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Fatbiking in Elk Island Park

Written on Friday, November 16th, 2018 about Bikes, Fat Bikes, Lifestyle

One of the most enjoyable parts of fatbiking for me is that I start to look for rides outside the norm of my typical single summer rides.  I start to look at other possible rides that while not technical, have unique terrain or sights to see or aren’t possible in the summer.  Elk Island National Park is only a 30 minute drive from Edmonton and offers terrain and wildlife that you’d never expect to see so close to town.  There are tons of hiking trails within the park boundaries giving you a chance to experience wetlands and plains in terms of terrain and wildlife as small as field mice to the lumbering beasts that are woods and plains bison.  The trails are double track with very little elevation gain which is why I haven’t ridden them in the summer, not to mention being busy with hikers.  Winter, however, is a totally different story!  Having ridden out here twice a couple of years ago I knew that the snow conditions would make or break the ride as one of my previous rides was breaking trail in nearly a foot of fresh snow ending up in some serious hike a bike.  Given that we hadn’t received much snow in town I figured an early winter spin around the loop I had done previously would grant us perfect conditions.

Our route was a 20km loop around Tawayik and Oster lake starting at the Tawayik Lake staging area.  Here you’ll find a large parking lot, two outhouses, picnic tables, fire pits, and a shelter which I believe you can reserve for events.  Next time I do the ride there will definitely be a fire and some drinks after the ride!

Having been out here in the summer quite a few times on motorcycles and paddle boards and not having seen many Bison, if any at all, I was pleasantly surprised when we came into the first open plains area to be greeted by a large herd of them.  Throughout the rest of the route we ended up seeing a few more herds scattered throughout the park.

Do not corner the bison or try to push through their herd, they will charge and they are definitely faster than you regardless of their lack of Strava.

As I had suspected, there had not been a ton of snow out at the park but what was there was untracked meaning we had 20km of breaking trail which was amazing as the snow was only 10-15cm deep.  While not as challenging as some of my rides out there it was still similar to riding uphill the entire way.  We were both on Trek Farley fat bikes running 650b wheels, my bike with 3.8″ Hodag tires and Will’s with a 4.5″ combo of Barbegazi and Gnarwhal tires, all tubeless at ~5 psi.  Neither of the tires were better or worse given the conditions and realistically, with the lack of hills, you could get away with even the worst fat bike tires on the market.  My 29+ tires would have been a struggle (perfect out here in summer though!)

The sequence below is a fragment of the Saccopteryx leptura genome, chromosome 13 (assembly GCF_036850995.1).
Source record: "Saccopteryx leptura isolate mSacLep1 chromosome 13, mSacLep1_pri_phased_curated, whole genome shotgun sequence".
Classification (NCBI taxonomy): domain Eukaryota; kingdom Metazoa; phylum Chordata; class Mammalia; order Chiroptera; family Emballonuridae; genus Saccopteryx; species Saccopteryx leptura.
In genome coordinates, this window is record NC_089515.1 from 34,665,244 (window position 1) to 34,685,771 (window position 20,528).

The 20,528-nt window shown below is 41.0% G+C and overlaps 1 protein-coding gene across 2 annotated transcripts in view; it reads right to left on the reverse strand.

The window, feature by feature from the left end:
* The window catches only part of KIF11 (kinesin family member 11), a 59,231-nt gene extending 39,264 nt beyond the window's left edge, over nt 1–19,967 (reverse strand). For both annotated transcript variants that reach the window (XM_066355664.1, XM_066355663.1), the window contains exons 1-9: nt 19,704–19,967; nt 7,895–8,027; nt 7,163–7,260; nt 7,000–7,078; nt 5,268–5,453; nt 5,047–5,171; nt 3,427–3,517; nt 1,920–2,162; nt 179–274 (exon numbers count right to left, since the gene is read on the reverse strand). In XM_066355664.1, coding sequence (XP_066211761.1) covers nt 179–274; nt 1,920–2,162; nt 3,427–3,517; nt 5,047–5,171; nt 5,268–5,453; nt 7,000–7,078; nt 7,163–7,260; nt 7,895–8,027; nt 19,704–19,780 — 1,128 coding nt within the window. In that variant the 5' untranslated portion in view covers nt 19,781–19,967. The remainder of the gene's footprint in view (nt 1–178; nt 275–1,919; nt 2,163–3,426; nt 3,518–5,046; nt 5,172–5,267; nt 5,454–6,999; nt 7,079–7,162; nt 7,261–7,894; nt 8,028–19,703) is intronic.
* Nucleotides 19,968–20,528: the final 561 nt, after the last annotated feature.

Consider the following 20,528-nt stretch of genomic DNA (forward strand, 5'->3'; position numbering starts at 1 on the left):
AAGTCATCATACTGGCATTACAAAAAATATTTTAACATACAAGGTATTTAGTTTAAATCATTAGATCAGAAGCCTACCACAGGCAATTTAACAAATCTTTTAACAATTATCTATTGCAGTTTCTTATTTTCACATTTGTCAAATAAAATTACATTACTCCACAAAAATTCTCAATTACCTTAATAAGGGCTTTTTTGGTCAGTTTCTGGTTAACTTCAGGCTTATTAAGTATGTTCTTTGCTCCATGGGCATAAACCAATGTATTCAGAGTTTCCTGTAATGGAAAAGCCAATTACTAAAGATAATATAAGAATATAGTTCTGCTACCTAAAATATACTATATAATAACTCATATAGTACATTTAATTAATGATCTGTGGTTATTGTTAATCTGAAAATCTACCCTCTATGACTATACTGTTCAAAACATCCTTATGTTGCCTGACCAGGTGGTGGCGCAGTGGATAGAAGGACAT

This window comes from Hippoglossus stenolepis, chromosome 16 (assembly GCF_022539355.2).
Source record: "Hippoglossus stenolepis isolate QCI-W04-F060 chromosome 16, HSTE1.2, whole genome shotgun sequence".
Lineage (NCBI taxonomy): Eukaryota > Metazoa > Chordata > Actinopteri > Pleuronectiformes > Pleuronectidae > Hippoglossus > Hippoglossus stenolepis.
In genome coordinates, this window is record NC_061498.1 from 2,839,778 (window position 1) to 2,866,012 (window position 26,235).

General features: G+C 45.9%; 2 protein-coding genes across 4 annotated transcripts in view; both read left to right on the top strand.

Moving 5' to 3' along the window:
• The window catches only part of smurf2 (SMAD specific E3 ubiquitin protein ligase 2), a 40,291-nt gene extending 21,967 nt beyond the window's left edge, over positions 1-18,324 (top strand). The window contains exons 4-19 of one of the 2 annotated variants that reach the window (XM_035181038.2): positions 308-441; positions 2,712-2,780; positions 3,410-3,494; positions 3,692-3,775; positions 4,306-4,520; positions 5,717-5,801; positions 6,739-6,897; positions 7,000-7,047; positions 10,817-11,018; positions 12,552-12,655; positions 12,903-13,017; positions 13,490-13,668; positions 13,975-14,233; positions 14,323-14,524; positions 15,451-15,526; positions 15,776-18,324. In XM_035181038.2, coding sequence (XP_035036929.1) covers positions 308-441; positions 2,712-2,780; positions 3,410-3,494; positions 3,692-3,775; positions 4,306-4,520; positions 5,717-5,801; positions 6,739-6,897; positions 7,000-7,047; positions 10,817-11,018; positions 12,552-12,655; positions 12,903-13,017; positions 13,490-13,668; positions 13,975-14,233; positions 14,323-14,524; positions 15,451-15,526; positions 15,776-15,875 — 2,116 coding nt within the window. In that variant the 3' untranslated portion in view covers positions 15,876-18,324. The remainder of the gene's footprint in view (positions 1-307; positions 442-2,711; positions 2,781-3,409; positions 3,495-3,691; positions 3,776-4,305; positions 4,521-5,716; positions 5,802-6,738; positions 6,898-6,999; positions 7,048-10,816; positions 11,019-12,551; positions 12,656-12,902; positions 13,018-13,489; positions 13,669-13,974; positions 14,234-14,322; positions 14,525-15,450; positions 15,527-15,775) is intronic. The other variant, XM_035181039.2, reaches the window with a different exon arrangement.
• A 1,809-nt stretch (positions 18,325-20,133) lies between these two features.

The least amount of snow we saw.

Typical snow depth we encountered

The Trek Farleys performed perfectly.

As you can see in the above image, there are trail maps and markers throughout the whole park for the hiking trail network.  If you’re not running a GPS unit these would be super handy as some of the trails have multiple ways to go, either to extend your loop or shorten it depending on how you’re feeling.


Approaching the campground

There is a back country campground midway through the loop that would make for a great first bike packing trip due to the short distance and proximity to the city.  We had discussed winter bike packing out to here but it appears the campground part on this loop is closed during the winter.

Oster Lake

The ride took us an hour and forty five minutes at a casual pace with a couple stops for sip of water and photos.  Due to the lack of traffic on the trails in the winter and the winds out there I would count on breaking trail no matter when you go as our tracks were filling in quickly due to the wind.  If it has snowed a ton before you head out there be prepared for some serious work or just bring your snow shoes.  Another factor to consider is the temperature, each time I’ve ridden out here the air is about 5 degrees cooler than in town and the windchill factor is always present. Once you’re out of the parking lot there are no outhouses and no places for water so keep that in mind.  If you need to use the washroom, do it respectfully and off of the trails.

You can see our route below and the Strava file for the ride, if you have any questions, feel free to ask below!

Elk Island Strava File


Words & Photos by Nick Croken